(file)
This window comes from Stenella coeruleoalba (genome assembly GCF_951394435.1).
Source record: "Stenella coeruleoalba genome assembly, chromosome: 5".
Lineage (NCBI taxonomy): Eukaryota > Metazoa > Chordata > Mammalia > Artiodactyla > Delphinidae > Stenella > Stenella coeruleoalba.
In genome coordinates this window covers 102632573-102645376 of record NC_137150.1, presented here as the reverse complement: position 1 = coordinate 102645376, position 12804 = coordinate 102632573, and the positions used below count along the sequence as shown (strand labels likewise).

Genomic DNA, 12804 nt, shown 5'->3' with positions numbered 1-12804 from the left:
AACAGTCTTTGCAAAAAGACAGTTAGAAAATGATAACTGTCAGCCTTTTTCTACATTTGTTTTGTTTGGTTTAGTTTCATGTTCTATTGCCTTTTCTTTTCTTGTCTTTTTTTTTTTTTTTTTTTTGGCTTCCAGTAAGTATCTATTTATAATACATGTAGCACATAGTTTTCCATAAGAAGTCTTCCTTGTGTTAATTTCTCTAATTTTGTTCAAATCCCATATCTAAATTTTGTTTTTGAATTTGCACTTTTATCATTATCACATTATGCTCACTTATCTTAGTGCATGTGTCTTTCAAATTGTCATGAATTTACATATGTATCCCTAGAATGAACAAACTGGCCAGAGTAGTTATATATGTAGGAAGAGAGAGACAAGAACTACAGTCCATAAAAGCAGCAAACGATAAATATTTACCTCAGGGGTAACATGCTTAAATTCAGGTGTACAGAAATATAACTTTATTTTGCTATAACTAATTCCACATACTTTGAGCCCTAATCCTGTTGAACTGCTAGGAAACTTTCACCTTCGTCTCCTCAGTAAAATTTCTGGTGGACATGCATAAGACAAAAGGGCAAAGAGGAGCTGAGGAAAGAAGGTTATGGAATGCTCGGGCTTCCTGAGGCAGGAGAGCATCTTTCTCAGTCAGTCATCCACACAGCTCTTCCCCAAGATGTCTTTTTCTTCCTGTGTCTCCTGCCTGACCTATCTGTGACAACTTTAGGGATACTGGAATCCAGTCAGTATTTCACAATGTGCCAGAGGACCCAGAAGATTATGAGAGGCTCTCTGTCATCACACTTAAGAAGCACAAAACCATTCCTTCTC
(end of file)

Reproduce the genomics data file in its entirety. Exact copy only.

This window comes from Stenella coeruleoalba (genome assembly GCF_951394435.1).
Source record: "Stenella coeruleoalba genome assembly, chromosome: 5".
Lineage (NCBI taxonomy): Eukaryota > Metazoa > Chordata > Mammalia > Artiodactyla > Delphinidae > Stenella > Stenella coeruleoalba.
In genome coordinates this window covers 102632573-102645376 of record NC_137150.1, presented here as the reverse complement: position 1 = coordinate 102645376, position 12804 = coordinate 102632573, and the positions used below count along the sequence as shown (strand labels likewise).

Genomic DNA, 12804 nt, shown 5'->3' with positions numbered 1-12804 from the left:
AACAGTCTTTGCAAAAAGACAGTTAGAAAATGATAACTGTCAGCCTTTTTCTACATTTGTTTTGTTTGGTTTAGTTTCATGTTCTATTGCCTTTTCTTTTCTTGTCTTTTTTTTTTTTTTTTTTTTGGCTTCCAGTAAGTATCTATTTATAATACATGTAGCACATAGTTTTCCATAAGAAGTCTTCCTTGTGTTAATTTCTCTAATTTTGTTCAAATCCCATATCTAAATTTTGTTTTTGAATTTGCACTTTTATCATTATCACATTATGCTCACTTATCTTAGTGCATGTGTCTTTCAAATTGTCATGAATTTACATATGTATCCCTAGAATGAACAAACTGGCCAGAGTAGTTATATATGTAGGAAGAGAGAGACAAGAACTACAGTCCATAAAAGCAGCAAACGATAAATATTTACCTCAGGGGTAACATGCTTAAATTCAGGTGTACAGAAATATAACTTTATTTTGCTATAACTAATTCCACATACTTTGAGCCCTAATCCTGTTGAACTGCTAGGAAACTTTCACCTTCGTCTCCTCAGTAAAATTTCTGGTGGACATGCATAAGACAAAAGGGCAAAGAGGAGCTGAGGAAAGAAGGTTATGGAATGCTCGGGCTTCCTGAGGCAGGAGAGCATCTTTCTCAGTCAGTCATCCACACAGCTCTTCCCCAAGATGTCTTTTTCTTCCTGTGTCTCCTGCCTGACCTATCTGTGACAACTTTAGGGATACTGGAATCCAGTCAGTATTTCACAATGTGCCAGAGGACCCAGAAGATTATGAGAGGCTCTCTGTCATCACACTTAAGAAGCACAAAACCATTCCTTCTC